Monday, September 22, 2014

A Late Summer Ratatouille




Can't believe that fall is but a few days away.  I'm in complete denial.  Summer isn't over for me just yet.  Today, I've prepared a late summer ratatouille.  My way of saying: Summer, I'm not quite ready to say goodbye.  There are still plenty of summer vegetables to enjoy this time of year -- heirloom tomatoes, colorful bell peppers, summer squash, zucchini, eggplant, etc.  I've seen winter squash around, but refuse to acknowledge them for the time being.

What better way to enjoy the late summer bounty than with a simple and delicious ratatouille.  There are a good 10 pounds of vegetables that went into this ratatouille.  I may have gone a bit overboard on the veggies.  Nonetheless, have been enjoying the ratatouille for several days now.  And the best thing about a ratatouille is that it tastes even better reheated.

Making ratatouille is not difficult, though it does take a bit of preparation.  First, chop, slice, and/or mince the various vegetables.  Then, saute the vegetables, in stages, in a skillet with olive oil. Thereafter, into the oven until the vegetables are tender.  Most recipes call for a minimum of one hour cooking time, but this batch took several hours in the oven for the vegetables to soften to that perfect consistency and for the flavors to meld. The end result, tender to the bite, but still a bit chunky, and oh so delicious!




Ratatouille is an eminently versatile dish.  Serve it warm as the centerpiece of a meal, as an hors d'oeurve, or as an accompaniment to your favorite main dish.

I got a little fancy and put the ratatouille in a ring mold and piled monkfish on top...ratatouille with monkfish, a drizzle of reduced balsamic vinegar and extra virgin olive oil, and fresh basil leaves. Yum!







Thursday, September 11, 2014

Sumac and Thyme Salmon Burgers




If I left it up to Patrick, we'd be eating salmon most nights of the week.  A typical conversation often goes something like this, me: "What do you want to have for dinner?"  Him: "Salmon."  Me: "Salmon again?!" 

Patrick likes what he likes and salmon it is.  He's perfectly content with salmon (sockeye, preferably), be it grilled, smoked, cured, sashimi, ceviche, etc., accompanied by a big side of sauteed greens.  No complaints whatsoever.

Me on the other hand, I crave new experiences, new flavors, new tastes.  I definitely enjoy salmon, but don't want to eat it, or seafood for that matter, every night of the week.  I like to mix things up, some nights fish or seafood, some nights vegetarian, some nights red meat or poultry, some nights eggs.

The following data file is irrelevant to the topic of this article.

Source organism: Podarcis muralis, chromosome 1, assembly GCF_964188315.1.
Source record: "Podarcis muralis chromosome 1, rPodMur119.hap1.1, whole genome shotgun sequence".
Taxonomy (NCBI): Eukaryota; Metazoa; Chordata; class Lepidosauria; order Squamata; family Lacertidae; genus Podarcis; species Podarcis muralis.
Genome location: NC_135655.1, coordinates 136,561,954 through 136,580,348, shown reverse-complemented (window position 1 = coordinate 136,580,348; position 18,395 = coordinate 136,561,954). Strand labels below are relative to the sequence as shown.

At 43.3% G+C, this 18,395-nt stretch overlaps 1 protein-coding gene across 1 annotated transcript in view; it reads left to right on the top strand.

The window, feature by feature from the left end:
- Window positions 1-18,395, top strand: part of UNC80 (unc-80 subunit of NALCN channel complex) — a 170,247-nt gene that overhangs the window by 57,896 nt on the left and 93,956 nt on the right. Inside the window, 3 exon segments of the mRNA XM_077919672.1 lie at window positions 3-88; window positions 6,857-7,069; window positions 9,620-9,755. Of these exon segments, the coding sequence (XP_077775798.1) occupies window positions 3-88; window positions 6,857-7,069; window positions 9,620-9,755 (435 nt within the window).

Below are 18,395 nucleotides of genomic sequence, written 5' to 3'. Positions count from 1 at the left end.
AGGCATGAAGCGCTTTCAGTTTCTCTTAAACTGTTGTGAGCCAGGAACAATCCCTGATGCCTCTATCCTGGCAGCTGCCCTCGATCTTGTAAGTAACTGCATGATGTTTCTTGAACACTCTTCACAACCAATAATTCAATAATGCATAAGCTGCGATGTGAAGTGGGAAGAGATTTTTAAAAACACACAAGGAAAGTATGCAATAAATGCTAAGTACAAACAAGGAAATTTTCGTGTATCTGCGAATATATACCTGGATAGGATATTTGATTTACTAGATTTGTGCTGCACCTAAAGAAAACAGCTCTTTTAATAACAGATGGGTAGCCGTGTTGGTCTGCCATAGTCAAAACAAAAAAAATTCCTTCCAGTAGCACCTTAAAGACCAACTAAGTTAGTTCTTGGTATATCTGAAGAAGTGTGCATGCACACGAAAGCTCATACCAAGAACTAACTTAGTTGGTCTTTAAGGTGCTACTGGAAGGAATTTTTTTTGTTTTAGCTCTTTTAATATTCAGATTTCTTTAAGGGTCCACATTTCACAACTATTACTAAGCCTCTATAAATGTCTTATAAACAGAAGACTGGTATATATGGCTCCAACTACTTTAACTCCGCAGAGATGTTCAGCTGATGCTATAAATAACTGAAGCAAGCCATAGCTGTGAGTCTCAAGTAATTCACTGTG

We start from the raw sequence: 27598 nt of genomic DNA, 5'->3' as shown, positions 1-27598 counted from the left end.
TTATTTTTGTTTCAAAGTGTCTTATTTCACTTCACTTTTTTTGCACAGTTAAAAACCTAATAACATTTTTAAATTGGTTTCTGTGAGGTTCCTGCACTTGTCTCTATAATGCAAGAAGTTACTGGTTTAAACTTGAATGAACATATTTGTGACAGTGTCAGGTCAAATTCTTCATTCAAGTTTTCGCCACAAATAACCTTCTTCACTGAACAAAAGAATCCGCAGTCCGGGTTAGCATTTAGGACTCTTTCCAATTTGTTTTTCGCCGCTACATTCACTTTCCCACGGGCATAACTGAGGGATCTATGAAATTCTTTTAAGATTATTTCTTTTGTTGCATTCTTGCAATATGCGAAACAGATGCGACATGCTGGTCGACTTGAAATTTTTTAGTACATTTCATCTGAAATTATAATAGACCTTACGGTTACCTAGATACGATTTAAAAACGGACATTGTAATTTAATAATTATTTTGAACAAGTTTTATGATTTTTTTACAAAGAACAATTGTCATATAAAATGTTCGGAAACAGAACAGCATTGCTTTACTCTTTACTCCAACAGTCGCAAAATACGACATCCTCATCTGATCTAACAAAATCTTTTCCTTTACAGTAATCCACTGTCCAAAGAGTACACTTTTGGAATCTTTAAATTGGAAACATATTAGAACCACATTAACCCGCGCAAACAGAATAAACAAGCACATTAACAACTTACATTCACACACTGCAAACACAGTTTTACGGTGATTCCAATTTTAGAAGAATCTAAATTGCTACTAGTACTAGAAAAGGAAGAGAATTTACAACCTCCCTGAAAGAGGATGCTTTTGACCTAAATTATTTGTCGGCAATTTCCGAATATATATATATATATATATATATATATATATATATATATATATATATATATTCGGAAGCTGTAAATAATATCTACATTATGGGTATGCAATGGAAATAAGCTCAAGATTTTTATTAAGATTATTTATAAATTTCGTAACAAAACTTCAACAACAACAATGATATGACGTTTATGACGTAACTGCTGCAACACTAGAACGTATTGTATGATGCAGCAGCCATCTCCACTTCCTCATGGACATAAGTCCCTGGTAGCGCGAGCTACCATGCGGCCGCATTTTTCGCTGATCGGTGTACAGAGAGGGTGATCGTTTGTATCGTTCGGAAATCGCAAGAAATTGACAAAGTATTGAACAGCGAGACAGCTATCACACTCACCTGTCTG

So tonight, salmon it is...

But, instead of grilling a fillet of salmon, decided to turn the salmon into a burger.  Kept the preparation to a minimum, using fresh herbs and spices -- sumac (which imparts a nice fruity-tart, lemony flavor), thyme, and parsley -- and was judicious with the filler, just enough bread crumbs and egg to bind the ingredients together without detracting from the taste.  There's lettuce, tomato, cucumber, and tzatziki to accompany the salmon burger, which is served on a toasted, buttery brioche bun.

And finally, the salmon burger is topped with these beautiful spring onion and radish microgreens [that I proudly grew myself, the extent of my urban gardening].  The microgreens are incredibly flavorful and packed with nutrients -- 4x to 6x  the amount of nutrients [vitamins and other phytonutrients] as compared to mature leaves of the same plant.

Refer to this post for growing microgreens on your windowsill.
 




I love the vibrant color of wild sockeye salmon.  For the salmon burger, I removed the skin and pin bones, and coarsely chopped (with a few strokes of a cleaver).  You could briefly pulse the salmon in a food processor, but the fewer appliances to clean the better in my opinion.  Thereafter, I just mixed in the remaining ingredients and formed into burgers and pan-fried.

BTW, don't discard the salmon skin, it's delish crisped up in skillet.  Hmm, crispy salmon skin handrolls? Just added them to my to-do list.





Wednesday, September 3, 2014

Grilled Peach Salad with A Walnut Dressing



Am experiencing a twinge of sadness given that Labor Day has come and gone.  I love the summer.  I particularly love the summer when I'm at the beach.  I particularly love the summer when I'm at the beach and floating somewhere in Mediterranean waters.  Why don't I live near the beach?

Oh summer, it's my favorite time of year.  Summer is not over quite yet.  It's still hot and humid here in D.C. (although, no beach in site).  Nonetheless, peach season is in full swing.  Peaches galore.  Ahh, summer...

Do you have any favorite peach recipes?  Sweet?  Savory?

This is a delectable little summer salad of grilled peaches.

I've made several slightly different iterations of this salad.  I love the addition of speck, a lightly smoked cured ham; prosciutto or Serrano ham works well if you can't find speck.  Bitterness from endive, radicchio, or other chicories, and pepperiness from the arugula balance the sweetness of the peaches.